It’s no secret I am a massive Neil Gaiman fan. I think I have all his novels, and most of his other works, like comics. But the man writes so much and makes such good art, it’s pretty much impossible to have a complete Gaiman collection. Still, I try. So when Waterstones gave me the option to pre-order a signed edition of his latest work, Art Matters, I obviously had to buy it. This small book is illustrated by the brilliant Chris Riddell. And, even though I’m probably biased, this is another masterpiece.
Even though Art Matters doesn’t need an introduction, here’s what Goodreads has to say about it anyway:
Combining Neil Gaiman’s extraordinary words with Chris Riddell’s deft and striking illustrations, Art Matters will inspire its readers to seize the day in the name of art.
Neil Gaiman once said that ‘the world always seems brighter when you’ve just made something that wasn’t there before’. This little book is the embodiment of that vision.
Drawn together from speeches, poems and creative manifestos, Art Matters will explore how reading, imagining and creating can change the world. A creative call to arms, the book will champion freedom of ideas, making art in the face of adversity and choosing to be bold. It will be inspirational to young and old, and will encourage glorious, creative rebellion.
Art Matters consists of four parts. All of these were published before, but never together or illustrated like this. Credo was first published in 2015 in The New Statesman. It’s about ideas, and their power.
I believe that it is difficult to kill an idea because ideas are invisible and contagious, and they move fast.
With this Credo, Art Matters has a very powerful start. The second part is ‘Why our future depends on libraries, reading and daydreaming’. I think the title alone says enough what that bit is about. It’s also about why we should teach our children to read, and tell them that reading is fun. There are some very inspiring and even emotional quotes there. Seriously, read it.
I hope we can give our children a world in which they will read, and be read to, and imagine, and understand.
Next up is ‘Making A Chair’, which first appeared on the CD ‘An Evening with Neil Gaiman and Amanda Palmer’ in 2011. It’s an analogy about how writing a book is similar to building a chair. It sounds weird, but it’s actually a pretty cool story.
Making a book is a little like making a chair. Perhaps it ought to come with warnings, like the chair instructions.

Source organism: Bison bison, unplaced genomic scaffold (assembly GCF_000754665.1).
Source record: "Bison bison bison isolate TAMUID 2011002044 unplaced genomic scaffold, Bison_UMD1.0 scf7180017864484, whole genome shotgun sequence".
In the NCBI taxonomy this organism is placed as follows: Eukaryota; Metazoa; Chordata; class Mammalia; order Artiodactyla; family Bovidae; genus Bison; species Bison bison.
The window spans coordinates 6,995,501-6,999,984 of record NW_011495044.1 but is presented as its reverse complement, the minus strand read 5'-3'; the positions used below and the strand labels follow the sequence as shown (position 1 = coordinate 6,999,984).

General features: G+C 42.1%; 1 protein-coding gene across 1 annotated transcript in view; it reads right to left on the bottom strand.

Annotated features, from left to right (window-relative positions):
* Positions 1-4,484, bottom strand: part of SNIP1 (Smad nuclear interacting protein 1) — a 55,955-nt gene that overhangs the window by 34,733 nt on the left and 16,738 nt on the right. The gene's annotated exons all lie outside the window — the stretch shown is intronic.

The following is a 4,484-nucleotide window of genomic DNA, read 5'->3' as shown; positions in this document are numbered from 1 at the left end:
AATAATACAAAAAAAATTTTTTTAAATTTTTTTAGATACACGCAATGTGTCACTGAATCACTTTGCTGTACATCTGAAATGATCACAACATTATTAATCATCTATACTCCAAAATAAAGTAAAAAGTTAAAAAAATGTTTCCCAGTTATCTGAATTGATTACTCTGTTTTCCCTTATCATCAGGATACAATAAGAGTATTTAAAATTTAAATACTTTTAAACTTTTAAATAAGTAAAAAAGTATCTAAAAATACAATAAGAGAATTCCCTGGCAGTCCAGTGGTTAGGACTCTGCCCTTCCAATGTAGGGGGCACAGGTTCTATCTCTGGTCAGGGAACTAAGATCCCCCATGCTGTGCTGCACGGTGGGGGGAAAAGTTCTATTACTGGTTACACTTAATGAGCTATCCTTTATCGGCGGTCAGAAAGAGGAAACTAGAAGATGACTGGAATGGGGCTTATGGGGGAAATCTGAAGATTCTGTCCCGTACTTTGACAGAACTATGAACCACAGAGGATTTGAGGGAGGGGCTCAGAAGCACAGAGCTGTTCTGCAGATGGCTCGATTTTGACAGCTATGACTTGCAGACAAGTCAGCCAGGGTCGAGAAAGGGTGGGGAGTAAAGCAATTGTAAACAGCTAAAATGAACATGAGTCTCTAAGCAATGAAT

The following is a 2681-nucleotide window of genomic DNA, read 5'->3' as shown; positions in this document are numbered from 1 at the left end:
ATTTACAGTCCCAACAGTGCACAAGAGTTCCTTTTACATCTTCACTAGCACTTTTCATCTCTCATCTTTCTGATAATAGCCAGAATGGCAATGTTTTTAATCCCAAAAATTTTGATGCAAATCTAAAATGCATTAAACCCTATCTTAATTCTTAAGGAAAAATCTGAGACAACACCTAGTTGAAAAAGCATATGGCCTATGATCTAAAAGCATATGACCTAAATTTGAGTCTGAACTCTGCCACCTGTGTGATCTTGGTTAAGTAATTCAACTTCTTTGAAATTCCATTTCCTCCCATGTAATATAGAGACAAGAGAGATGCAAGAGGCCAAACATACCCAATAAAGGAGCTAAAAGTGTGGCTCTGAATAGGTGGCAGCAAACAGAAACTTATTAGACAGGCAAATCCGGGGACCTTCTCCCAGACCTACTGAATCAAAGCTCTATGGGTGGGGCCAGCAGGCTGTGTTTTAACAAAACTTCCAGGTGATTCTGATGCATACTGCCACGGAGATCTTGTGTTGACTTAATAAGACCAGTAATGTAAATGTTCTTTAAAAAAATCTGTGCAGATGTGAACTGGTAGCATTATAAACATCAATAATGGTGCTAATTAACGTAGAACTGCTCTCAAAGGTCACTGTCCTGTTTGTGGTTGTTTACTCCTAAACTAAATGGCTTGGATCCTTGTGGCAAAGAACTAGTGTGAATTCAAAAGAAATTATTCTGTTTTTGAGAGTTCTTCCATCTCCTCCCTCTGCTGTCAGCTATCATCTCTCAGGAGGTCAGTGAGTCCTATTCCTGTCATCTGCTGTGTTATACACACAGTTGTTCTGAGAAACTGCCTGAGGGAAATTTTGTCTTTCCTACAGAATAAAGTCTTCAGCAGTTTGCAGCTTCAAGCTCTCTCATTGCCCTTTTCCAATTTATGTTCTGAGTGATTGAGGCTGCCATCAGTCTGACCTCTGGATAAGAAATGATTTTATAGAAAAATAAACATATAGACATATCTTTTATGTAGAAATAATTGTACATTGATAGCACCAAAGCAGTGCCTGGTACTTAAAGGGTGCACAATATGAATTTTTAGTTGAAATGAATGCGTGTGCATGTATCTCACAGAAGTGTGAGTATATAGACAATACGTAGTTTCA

The final part of Art Matters is ‘Make Good Art’, which is probably the best known. Originally, it was a speech Gaiman gave at Philadelphia’s University of the Arts. In 2013, a hardcover book was published with just this speech in it. I even have a personally signed copy. It’s such a powerful piece.
Make interesting, amazing, glorious, fantastic mistakes. Break rules. Leave the world more interesting for your being here. Make good art.
Those illustrations are incredible
But let’s not give Neil Gaiman all the credit. This is a two-man job. Without Chris Riddell’s illustrations, these words wouldn’t be as powerful. Because every single page has an illustration. Sometimes it’s ‘just’ a candle, but each illustration matches the page it’s on. So yes, you can expect a lot of people reading books. But you can also expect sharks and monsters and fairies and even Stephen King to make an appearance.
I love that Gaiman and Riddell work together so often. Riddell’s illustrations and drawings are a perfect fit for the otherworldly stories of Gaiman. It’s a match made in heaven. I still need to pick up the illustrated version of Neverwhere. Because you should always own multiple copies of your favorite book, right?
All creators should read Art Matters
Whether you’re a writer, a sculptor, an illustrator or a blogger: all creative minds should have a copy of Art Matters. The four parts are so incredibly inspiring, they will make you want to create more. The messages in the book are all evenly important. Ideas can change the world; reading is important; making art is hard; make good art.
Reading this will give you inspiration to be (even more) creative. To keep on making art, or maybe even finally write that book. I wish I had unlimited budget, because I want to spread the booklove for Art Matters, it’s that good. So if you’re ever looking for a gift to give a creative person: buy this book. I promise you they’ll love it.
And please remember:
Be bold. Be rebellious. Choose Art. It matters.